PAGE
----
08 Mar How to Pick the Right Domain Extension
Among the many decisions you will have to make when creating your business website, its domain is one of the most important and difficult ones. You can change your website’s layout, you can change and fine-tune the copy on your website, and you can even change the products you want to offer on it. But domains, even though you will be able to buy other ones, are much more concrete. They are linked to the essence of your website.
While you are trying to find the best, most brandable, and memorable domain name, you also need to think about the domain extension you will use for your website. There is plenty of room to make a mistake there, as well, and the go-to option might not always be the one you should choose. So let’s see if we can make things clearer for you and give you some useful advice for picking the right domain extension for your website.
What’s a Top-Level Domain?
Top-level domains are the letters behind the last dot in a website’s address. So, if your website’s address is www.myawesomebusinessidea.com, the “.com” part is the top level domain.
You can tell a couple of things about the website by its top-level domain. In some cases, you can tell the geographical location of the website or the business from the website. For example, if you would replace the “.com” with “.me” in your business’ address, you would actually be saying that your website is registered in Montenegro. “.me” is the Internet country code top-level domain for Montenegro, and most countries have their own top-level domains.
Top-level domains can also speak about the purpose of the website, or the entity to which the website belongs. “.gov” extension, you probably guessed, is used by government websites. “.edu” is used by websites that belong to educational institutions. These domains are called “sponsored,” because they are only available to specific types of organizations.
Some top-level domains tell very little about the website. “.com” is one of them — you can be any kind of entity, have any kind of website, and use it as an extension. Originally, “.com” was reserved for commercial entities. The same thing happened to “.org” and “.net”, domains that were used for organizations and networks, respectively, but are now completely unrestricted.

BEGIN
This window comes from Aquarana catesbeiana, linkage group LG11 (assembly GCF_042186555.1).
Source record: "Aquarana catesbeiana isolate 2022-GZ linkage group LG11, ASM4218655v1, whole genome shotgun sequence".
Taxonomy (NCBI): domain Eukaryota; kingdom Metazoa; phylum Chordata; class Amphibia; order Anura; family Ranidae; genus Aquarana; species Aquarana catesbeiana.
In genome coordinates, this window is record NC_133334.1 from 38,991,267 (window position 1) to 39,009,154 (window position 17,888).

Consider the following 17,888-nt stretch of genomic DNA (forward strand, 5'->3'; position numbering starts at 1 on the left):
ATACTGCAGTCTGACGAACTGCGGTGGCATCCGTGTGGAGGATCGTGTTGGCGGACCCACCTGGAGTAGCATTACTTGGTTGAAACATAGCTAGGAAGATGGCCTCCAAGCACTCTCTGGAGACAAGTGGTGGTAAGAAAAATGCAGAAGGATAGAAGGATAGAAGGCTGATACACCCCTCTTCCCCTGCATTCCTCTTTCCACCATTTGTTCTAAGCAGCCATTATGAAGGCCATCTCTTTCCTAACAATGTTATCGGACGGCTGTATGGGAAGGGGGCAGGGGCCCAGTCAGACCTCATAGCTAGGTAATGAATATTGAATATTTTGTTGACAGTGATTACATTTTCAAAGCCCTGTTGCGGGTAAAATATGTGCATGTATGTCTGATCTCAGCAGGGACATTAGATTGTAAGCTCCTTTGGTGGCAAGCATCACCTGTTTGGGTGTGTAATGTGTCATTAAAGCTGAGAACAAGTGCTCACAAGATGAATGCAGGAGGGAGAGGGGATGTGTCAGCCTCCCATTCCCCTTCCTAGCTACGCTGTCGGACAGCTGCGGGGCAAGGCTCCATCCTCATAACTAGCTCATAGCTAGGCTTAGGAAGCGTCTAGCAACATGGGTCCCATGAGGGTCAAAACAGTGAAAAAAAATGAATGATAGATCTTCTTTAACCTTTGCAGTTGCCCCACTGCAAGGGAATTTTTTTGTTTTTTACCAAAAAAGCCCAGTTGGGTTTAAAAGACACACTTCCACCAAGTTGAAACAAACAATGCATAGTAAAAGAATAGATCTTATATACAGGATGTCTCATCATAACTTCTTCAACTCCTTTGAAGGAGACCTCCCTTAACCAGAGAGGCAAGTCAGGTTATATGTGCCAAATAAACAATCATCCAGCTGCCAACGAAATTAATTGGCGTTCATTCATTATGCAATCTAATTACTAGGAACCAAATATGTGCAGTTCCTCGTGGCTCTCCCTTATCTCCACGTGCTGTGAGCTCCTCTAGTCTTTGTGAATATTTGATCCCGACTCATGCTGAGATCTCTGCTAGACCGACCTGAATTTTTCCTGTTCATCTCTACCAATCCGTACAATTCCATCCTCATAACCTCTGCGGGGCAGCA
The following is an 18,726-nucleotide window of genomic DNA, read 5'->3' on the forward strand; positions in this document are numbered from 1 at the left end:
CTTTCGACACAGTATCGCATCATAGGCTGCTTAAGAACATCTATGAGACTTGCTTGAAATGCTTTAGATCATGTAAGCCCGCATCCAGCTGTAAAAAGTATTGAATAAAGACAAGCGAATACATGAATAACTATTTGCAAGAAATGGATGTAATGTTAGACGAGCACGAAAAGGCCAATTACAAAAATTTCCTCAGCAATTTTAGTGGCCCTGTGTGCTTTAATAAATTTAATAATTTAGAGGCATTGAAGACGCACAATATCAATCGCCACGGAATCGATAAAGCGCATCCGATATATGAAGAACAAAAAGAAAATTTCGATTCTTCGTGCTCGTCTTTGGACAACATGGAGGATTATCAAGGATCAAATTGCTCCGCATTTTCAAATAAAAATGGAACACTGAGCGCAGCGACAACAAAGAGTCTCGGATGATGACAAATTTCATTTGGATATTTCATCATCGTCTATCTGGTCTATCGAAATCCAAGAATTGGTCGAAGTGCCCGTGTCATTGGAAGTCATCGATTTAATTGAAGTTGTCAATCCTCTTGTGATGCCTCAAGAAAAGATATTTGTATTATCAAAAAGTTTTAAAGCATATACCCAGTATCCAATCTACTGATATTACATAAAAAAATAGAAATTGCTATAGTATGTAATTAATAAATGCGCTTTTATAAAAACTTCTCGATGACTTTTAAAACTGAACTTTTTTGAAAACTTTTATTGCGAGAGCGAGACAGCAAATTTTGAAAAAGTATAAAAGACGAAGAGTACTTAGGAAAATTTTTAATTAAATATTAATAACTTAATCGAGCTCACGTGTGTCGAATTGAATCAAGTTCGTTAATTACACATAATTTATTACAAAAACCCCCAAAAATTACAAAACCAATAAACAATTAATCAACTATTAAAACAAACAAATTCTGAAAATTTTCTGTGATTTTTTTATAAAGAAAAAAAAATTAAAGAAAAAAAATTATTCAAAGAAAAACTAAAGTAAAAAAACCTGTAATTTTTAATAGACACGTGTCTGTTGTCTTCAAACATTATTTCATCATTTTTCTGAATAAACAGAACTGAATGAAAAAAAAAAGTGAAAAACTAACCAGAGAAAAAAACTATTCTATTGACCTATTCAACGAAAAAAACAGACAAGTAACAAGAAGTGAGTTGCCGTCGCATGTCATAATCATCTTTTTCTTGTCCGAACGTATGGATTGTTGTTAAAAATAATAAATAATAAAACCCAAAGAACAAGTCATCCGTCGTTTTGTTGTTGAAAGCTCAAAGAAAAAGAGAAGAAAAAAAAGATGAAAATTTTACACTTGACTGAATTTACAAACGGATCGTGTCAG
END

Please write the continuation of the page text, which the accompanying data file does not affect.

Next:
You can also pick between some novelty top-level domains. “.beer” is one of them, as is “.club”, “.careers”, or “.live”. If you choose one of these top-level domains, they will speak of your website exactly what they say. It is as simple as that.
How to Make the Choice
When you are choosing a top-level domain, you will have to consider a couple of things. First, you need to think about the type of entity you have. If your entity falls under one of the categories that have sponsored top-level domains, then you should strongly consider taking up that domain.
In most other cases, choosing the “.com” top-level domain would be the best course of action. Any other generic top-level domain is the second pick, usually. And when you’re buying a domain name, it would be a good idea to buy several different top-level domains and have them redirect to the main one. That is a sound strategy for avoiding people piggybacking on the success of your website.
Novelty top-level domains are fun but they are not as respectable as any of the other ones are. You can look at them as a sort of expendable top-level domains you would use for satellite websites or specific campaigns or products. Your best bet would be to keep your main business website a “.com” website, and then maybe develop separate pages for different products using appropriate novelty top-level domains.
Even though your website’s top-level domain is not completely set in stone, it’s also not something you want to change on a whim. Make sure that your first choice is something you would be able to live with for at least a couple of years. Or, if you are changing your whole domain name, then you can think about changing the top-level domain. So pick wisely.